4. Arab and international pressures on Islamic movements, and the inclination of some Islamic movements to deal with Israel (e.g., AKP in Turkey and Justice and Development Party in Morocco) reinforces accusations by the opponents of political Islam. This could create repercussions that are more profound than what appears on the surface.


1. Key forces in the Refusal Front must spare no effort to restore Syrian-Turkish relations to their pre-2011 state (while fully realizing the huge complexities surrounding this issue). This effort must proceed based on two dimensions:

a. Focusing on shared interests on which Syrian and Turkish strategies converge, which prevailed between the two countries prior to 2011, and had reached advanced stages

b. The mediation efforts of the Refusal Front must focus on coordinating with international powers to facilitate internal dialogue in Syria, and on providing communication channels to reinforce it.

2. Many points of convergence between Syria and Turkey could be explored and developed into economically and politically broader horizons. Historic experiences in international relations suggest this would be possible if strategic interests on the one hand, and wise decision making on the other, are coupled and a gradual approach is adopted to alter positions.

[1] Site of Daily Sabah, 25/12/2020,
[2] Israel International Relations: Turkey-Israel Relations, site of Jewish Virtual Library,
[3] Turkish PM: Assassination of Yassin Was an Act of Terror, site of Haaretz newspaper, 26/3/2004,
[4] Raymond Hinnebusch and Özlem Tür (eds.), Turkey‐Syria Relations: Between Enmity and Amity (Routledge, 2013), chapters 3 and 7.
[5] Eugene Kogan, “Cooperation in the Israeli-Turkish Defence Industry,” Middle East Series 05/43, Conflict Studies Research Centre, September 2005,
[6] Israel International Relations: Turkey-Israel Relations, Jewish Virtual Library,
[7] The Guardian newspaper, 12/10/2009.
[8] Shira Efron, The Future of Israeli Turkish Relations (Rand Corporation, 2018), p. 1
[9] Aysegul Sever and Orna Almog (eds.), Contemporary Israeli Turkish Relations in Comparative Perspective (Palgrave Macmillan, 2019), p. 182.
[10] The Jerusalem Post newspaper, 21/3/2017,
[11] Site of Reuters, 15/5/2018,
[12] Site of The Times of Israel, 18/7/2016,
[13] Brig.-Gen. (res.) Yossi Kuperwasser and Lenny Ben-David, “Turkish Hyper-Activity Reverberates Throughout the Middle East,” Jerusalem Issue Briefs, Jerusalem Center for Public Affairs (JCPA), Vol. 20, No. 20, 10/10/2020,
[14] This video can be seen at
[15] Fatma Muge Goçek, The Transformation of Turkey: Redefining State and Society from the Ottoman Empire to the Modern Era (New York: I. B. Tauris, 2011), pp. 12-37.
[16] Site of Observatory of Economic Complexity (OEC),
[17] Aurelien Denizeau and Dorothee Schmid, “France and the Modernization of the EU-Turkey Customs Union: Interests and Obstacles,” Notes de l’Ifri, Ifri, July 2020,
[18] Shira Efron, The Future of Israeli Turkish Relations, p. 15.
[19] Dan Arbell, “The U.S.-Turkey-Israel Triangle,” Analysis Paper, Number 34, October 2014, The Brookings Institution,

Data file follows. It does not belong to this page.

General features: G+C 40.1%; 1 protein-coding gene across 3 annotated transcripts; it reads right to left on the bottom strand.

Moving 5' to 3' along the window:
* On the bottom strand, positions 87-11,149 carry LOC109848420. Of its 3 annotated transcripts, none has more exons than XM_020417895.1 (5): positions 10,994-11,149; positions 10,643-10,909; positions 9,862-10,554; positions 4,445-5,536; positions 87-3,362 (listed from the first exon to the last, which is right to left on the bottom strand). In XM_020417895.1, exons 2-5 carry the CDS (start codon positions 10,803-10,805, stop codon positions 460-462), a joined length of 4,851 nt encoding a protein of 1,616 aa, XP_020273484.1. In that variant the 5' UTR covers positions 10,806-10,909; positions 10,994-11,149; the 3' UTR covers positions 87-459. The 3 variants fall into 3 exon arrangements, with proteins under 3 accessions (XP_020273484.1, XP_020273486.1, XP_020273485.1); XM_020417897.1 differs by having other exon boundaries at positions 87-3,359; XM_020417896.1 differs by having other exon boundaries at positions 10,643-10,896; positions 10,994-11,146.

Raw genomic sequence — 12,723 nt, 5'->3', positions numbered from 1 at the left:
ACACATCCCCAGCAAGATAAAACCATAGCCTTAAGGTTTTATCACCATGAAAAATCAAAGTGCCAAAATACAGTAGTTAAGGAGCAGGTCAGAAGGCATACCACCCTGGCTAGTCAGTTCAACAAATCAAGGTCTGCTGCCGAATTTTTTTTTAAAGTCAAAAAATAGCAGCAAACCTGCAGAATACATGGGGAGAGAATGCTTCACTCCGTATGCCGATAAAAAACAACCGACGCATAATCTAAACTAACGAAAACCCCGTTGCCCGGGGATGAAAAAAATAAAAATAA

[20] Ilhan Güllü and Mirac Yazici, Describing Turkey Israel Relationships With Its Trade Dimension, International Journal of Commerce and Management, vol. 10, no. 4, pp. 111-112.
[21] Sami Peretz, Analysis: An Angry Erdogan Stands to Harm Israel-Turkey Economic Ties, Haaretz, 21/5/2018,
[22] Turkey-Israel trade up in 2019, site of BIYOKULULE online,
[23] Site of i24News, 17/2/2018,; i24News, 9/10/2017,; and site of Anadolu Agency, 26/8/2014,
[24] Aybars Görgülü and Sabiha Senyücel Gündoğar, “Energy Relations between Turkey and Israel,” Future Notes, Middle East and North Africa Regional Architecture, No. 3, November 2016,
[25] Daily Sabah, 26/5/2020,
[26] Aysegul Sever and Orna Almog, Contemporary Israeli Turkish Relations in Comparative Perspective, p. 182.
[27] Umut Uzer, “Turkish-Israeli Relations: Their Rise and Fall,” Middle East Policy journal, Middle East Policy Council, Volume XX, Number 1, Spring,
[28] Irit Shmuel and Nir Cohen, “The Geographical imagination of Israeli tourists to Turkey,” International Journal of Culture Tourism and Hospitality Research, June 2020, passim.
[29] Site of Ynetnews, 25/5/2017,,7340,L-4967500,00.html
[30] The Times of Israel, 1/3/2012,
[31] Saban Kardas, “Turkey Meets Over Half Its Defense Requirements Domestically,” Eurasia Daily Monitor 8:100, 2011.
[32] Site of Azeri-Press Agency (apa), 12/11/2020,
[33] Israel International Relations: Turkey-Israel Relations, Jewish Virtual Library,
[34] Site of TRTWORLD, 21/11/2020,
[35] Yossi Melman, “Azerbaijan-Armenia conflict: How Israel and Turkey became strange bedfellows,” site of Middle East Eye, 9/10/2020,; and Rahim Rahimov, “Israel Delivers Aid to Azerbaijan: Background and Implications,” Eurasia Daily Monitor 17:159,
[36] The Jerusalem Post, 24/12/2020,
[37] Site of The Washington Post, 16/10/2013,

Click here to download:

>>Academic Paper: The Arab Perspective on the Dialectics of Turkish-Israeli Relations 2002–2020 … Prof. Dr. Walid ‘Abd al-Hay (16 pages, 3 MB)

Al-Zaytouna Centre for Studies and Consultations, 8/1/2021

The opinions expressed in all the publications and studies are those of the authors and do not necessarily reflect the views of al-Zaytouna Centre.